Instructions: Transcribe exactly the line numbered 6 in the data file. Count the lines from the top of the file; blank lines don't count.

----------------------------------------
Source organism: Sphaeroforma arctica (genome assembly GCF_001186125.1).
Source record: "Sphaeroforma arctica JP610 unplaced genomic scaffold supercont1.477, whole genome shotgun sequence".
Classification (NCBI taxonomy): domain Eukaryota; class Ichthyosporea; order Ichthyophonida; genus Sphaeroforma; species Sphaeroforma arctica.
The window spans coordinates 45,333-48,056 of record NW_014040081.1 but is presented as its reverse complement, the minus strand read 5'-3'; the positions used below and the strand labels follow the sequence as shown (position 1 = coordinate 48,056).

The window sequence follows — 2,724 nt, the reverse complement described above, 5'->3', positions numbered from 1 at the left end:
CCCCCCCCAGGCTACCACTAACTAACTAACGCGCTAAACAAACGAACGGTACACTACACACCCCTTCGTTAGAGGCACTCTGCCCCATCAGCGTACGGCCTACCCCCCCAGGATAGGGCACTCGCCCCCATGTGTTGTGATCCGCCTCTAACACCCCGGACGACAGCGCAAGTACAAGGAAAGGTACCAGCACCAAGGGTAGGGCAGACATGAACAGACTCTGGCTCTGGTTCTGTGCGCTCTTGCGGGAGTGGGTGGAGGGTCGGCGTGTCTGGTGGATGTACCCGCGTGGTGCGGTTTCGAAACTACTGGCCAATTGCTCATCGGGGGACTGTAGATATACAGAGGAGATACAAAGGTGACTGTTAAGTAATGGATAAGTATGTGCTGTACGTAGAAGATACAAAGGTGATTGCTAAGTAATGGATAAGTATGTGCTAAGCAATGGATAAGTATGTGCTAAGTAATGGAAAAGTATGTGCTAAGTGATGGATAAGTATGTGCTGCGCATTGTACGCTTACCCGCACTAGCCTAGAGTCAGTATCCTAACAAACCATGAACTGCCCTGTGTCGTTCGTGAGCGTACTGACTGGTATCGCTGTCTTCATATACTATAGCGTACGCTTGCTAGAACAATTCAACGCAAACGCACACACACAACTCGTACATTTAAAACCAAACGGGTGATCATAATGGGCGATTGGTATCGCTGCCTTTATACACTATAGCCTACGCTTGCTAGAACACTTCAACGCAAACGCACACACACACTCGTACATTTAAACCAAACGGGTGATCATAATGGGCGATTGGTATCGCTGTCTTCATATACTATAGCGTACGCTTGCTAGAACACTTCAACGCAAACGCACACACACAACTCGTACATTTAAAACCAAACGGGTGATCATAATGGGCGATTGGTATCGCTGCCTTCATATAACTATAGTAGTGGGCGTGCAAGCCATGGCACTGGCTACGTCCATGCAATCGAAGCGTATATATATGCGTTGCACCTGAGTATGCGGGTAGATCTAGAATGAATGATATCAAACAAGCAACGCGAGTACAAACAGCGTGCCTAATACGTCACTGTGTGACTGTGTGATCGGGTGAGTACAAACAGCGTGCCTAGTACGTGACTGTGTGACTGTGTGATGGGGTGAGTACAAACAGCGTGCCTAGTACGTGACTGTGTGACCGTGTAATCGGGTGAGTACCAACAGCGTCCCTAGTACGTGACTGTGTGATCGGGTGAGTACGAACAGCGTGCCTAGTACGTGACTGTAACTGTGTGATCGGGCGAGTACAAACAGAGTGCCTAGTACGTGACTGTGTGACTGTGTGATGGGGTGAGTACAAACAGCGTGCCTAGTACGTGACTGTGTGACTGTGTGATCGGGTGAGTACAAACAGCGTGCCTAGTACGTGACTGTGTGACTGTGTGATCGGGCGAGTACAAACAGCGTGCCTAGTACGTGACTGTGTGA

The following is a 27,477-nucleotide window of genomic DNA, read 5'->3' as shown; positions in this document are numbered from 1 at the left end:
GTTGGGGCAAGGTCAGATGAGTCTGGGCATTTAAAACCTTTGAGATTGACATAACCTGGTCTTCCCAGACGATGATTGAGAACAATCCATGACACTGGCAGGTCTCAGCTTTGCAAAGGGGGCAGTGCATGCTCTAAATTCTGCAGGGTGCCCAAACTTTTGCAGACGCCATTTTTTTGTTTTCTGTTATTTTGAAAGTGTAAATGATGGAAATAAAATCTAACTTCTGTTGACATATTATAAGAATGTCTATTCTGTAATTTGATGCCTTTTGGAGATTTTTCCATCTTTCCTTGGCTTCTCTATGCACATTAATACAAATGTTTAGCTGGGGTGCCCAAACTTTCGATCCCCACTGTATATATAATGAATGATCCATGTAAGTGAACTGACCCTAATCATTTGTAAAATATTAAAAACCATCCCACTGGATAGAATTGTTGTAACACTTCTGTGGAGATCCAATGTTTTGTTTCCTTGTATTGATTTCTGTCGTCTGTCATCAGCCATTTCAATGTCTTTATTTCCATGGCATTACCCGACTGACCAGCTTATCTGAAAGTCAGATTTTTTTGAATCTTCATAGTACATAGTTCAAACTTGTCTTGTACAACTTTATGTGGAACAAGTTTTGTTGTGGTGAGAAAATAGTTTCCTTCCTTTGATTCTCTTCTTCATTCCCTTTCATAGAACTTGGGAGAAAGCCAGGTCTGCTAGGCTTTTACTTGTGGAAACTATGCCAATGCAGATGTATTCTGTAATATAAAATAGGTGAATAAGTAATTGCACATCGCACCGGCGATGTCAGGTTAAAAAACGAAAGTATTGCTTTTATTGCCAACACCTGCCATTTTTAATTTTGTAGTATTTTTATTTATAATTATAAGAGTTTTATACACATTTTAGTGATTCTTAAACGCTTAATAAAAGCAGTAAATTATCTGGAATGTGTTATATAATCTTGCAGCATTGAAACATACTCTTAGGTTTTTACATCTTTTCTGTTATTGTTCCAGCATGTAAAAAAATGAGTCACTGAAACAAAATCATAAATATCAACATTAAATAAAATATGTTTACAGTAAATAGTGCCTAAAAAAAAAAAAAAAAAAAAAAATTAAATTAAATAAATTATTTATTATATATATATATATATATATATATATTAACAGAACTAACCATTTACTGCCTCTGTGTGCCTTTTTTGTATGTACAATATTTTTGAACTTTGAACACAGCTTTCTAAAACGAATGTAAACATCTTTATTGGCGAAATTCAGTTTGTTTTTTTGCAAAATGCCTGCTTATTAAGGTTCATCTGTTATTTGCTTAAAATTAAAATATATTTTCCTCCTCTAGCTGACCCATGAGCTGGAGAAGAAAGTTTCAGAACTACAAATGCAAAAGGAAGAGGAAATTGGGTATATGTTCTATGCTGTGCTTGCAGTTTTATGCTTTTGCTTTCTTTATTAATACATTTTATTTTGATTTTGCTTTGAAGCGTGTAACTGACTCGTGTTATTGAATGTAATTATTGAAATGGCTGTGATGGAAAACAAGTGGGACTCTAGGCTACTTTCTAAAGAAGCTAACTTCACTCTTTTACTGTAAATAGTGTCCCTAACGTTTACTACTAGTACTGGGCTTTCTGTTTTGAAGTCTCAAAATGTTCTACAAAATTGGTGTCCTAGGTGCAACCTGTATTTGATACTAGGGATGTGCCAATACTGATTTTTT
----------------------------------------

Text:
CCCCCCCCAGGCTACCACTAACTAACTAACGCGCTAAACAAACGAACGGTACACTACACACCCCTTCGTTAGAGGCACTCTGCCCCATCAGCGTACGGCCTACCCCCCCAGGATAGGGCACTCGCCCCCATGTGTTGTGATCCGCCTCTAACACCCCGGACGACAGCGCAAGTACAAGGAAAGGTACCAGCACCAAGGGTAGGGCAGACATGAACAGACTCTGGCTCTGGTTCTGTGCGCTCTTGCGGGAGTGGGTGGAGGGTCGGCGTGTCTGGTGGATGTACCCGCGTGGTGCGGTTTCGAAACTACTGGCCAATTGCTCATCGGGGGACTGTAGATATACAGAGGAGATACAAAGGTGACTGTTAAGTAATGGATAAGTATGTGCTGTACGTAGAAGATACAAAGGTGATTGCTAAGTAATGGATAAGTATGTGCTAAGCAATGGATAAGTATGTGCTAAGTAATGGAAAAGTATGTGCTAAGTGATGGATAAGTATGTGCTGCGCATTGTACGCTTACCCGCACTAGCCTAGAGTCAGTATCCTAACAAACCATGAACTGCCCTGTGTCGTTCGTGAGCGTACTGACTGGTATCGCTGTCTTCATATACTATAGCGTACGCTTGCTAGAACAATTCAACGCAAACGCACACACACAACTCGTACATTTAAAACCAAACGGGTGATCATAATGGGCGATTGGTATCGCTGCCTTTATACACTATAGCCTACGCTTGCTAGAACACTTCAACGCAAACGCACACACACACTCGTACATTTAAACCAAACGGGTGATCATAATGGGCGATTGGTATCGCTGTCTTCATATACTATAGCGTACGCTTGCTAGAACACTTCAACGCAAACGCACACACACAACTCGTACATTTAAAACCAAACGGGTGATCATAATGGGCGATTGGTATCGCTGCCTTCATATAACTATAGTAGTGGGCGTGCAAGCCATGGCACTGGCTACGTCCATGCAATCGAAGCGTATATATATGCGTTGCACCTGAGTATGCGGGTAGATCTAGAATGAATGATATCAAACAAGCAACGCGAGTACAAACAGCGTGCCTAATACGTCACTGTGTGACTGTGTGATCGGGTGAGTACAAACAGCGTGCCTAGTACGTGACTGTGTGACTGTGTGATGGGGTGAGTACAAACAGCGTGCCTAGTACGTGACTGTGTGACCGTGTAATCGGGTGAGTACCAACAGCGTCCCTAGTACGTGACTGTGTGATCGGGTGAGTACGAACAGCGTGCCTAGTACGTGACTGTAACTGTGTGATCGGGCGAGTACAAACAGAGTGCCTAGTACGTGACTGTGTGACTGTGTGATGGGGTGAGTACAAACAGCGTGCCTAGTACGTGACTGTGTGACTGTGTGATCGGGTGAGTACAAACAGCGTGCCTAGTACGTGACTGTGTGACTGTGTGATCGGGCGAGTACAAACAGCGTGCCTAGTACGTGACTGTGTGA